PHS student Jessi Griffin, ladies silver medalist 2019 team trials Junior Division.
Kerrville, Texas was the first of two Olympic trials of grueling competition to select the U.S. Olympic team for the 2020 Olympics to be held in Tokyo, Japan. Jessi Griffin, a Pickens County High School student, proved her metal against many of the nation’s top competitive shooters in international skeet, taking the silver medal for ladies Junior Olympic shooters.
In a called meeting lasting a matter of minutes the school board approved the millage rate for this year and a fiscal year 2020 budget Friday at the central office.
With board chair Tucker Green participating by speaker phone, the board approved a rolled back millage rate of 15.1 mils, down from last year’s 15.33.
Superintendent Carlton Wilson commented that this marked the fourth year in a row they had rolled back the tax rate and he was excited about it.
Angela Reinhardt / Photo
Jethro Flicks’ Executive Producer Tim White gets into character at the gallows inside the Old Jail where he filmed Southern Spirits. The film will run the last three weekends in October inside the historic Main Street building. Follow Jethro Flicks on Facebook for information about showing dates and times and where you can purchase tickets. Each show is $10 and includes a tour of the Old Jail.
Most people have been to haunted houses or haunted hayrides during the Halloween season – but how many people can say they’ve watched a spooky film inside a spooky old jail in the days leading up to All Hallows Eve?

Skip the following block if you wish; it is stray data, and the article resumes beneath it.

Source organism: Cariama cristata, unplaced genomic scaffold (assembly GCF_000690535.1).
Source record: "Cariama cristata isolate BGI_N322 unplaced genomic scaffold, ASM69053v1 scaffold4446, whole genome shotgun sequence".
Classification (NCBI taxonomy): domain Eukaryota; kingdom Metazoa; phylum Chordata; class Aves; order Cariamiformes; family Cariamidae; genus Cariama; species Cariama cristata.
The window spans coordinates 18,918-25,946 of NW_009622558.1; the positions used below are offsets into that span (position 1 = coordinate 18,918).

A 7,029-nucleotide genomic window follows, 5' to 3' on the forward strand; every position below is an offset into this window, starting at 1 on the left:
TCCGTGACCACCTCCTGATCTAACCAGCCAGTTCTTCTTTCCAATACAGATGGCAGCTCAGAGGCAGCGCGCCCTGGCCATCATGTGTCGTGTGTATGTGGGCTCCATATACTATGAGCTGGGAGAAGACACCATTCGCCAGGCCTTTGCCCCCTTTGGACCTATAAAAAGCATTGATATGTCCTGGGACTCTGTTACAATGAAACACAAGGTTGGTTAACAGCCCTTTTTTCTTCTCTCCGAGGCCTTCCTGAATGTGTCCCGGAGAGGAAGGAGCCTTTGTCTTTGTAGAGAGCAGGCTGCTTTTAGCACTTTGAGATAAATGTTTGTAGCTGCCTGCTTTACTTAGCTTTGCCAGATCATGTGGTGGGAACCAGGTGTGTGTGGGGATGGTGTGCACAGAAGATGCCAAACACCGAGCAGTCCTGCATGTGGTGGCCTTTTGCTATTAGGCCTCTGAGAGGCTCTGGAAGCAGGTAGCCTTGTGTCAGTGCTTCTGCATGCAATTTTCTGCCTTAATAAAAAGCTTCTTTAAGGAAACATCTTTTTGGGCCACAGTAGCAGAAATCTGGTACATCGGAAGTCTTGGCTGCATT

This year movie-goers will have their chance with Southern Spirits, the locally-produced film that will be presented inside the historic Old Jail on Main Street the last three weekends in October. The film follows the story of a jail tour guide who, after being granted access by the “Keymaster,” unintentionally conjures ghosts of former inmates and sparks a series of tragic events.
“It’s tasteful, there isn’t any gratuitous violence, just implied violence,” said Jethro Flicks’ Executive Producer and Director Tim White, who is ecstatic about presenting his first full-length film to the public. “It’s got a more Hitchcock feel.”
White, who daylights as an attorney, has been filming home movies and videos for decades, and even appeared as an extra in “In the Heat of the Night” and other commercials/productions - but since 2009 has wanted to take his love of the film industry a step further. The seed for Southern Spirits was planted earlier this year after White became a volunteer with the Pickens Historical Society and began giving tours of the jail, which was built in 1906 and has a plethora of creepy features that make it perfect for a scary flick.
“I walked in and it was just like a lightbulb went off,” he said. “I knew I had to film there, with the old, closed in space and the gallows. It screamed to me that the idea I had from 2009 needed to be revived.”
White was on a mission to prove that quality films could be made on a low budget. He began recruiting local actors and got in high gear to film and edit the movie in time for the Halloween season. He’s spent 100s of hours in the last few months in preparation and secured the Old Jail for the screening location.
“I wanted to show that this can be done with just one guy a didn’t have to cost $9 million,” said White, who in addition to directing also appears in Southern Spirits. “I think we nailed it. I handpicked local actors with little to no experience and was able to give direction and just be relaxed about it. The last few weeks of getting this ready to show has been the most fun I’ve ever had. I wanted to prove I could do this.”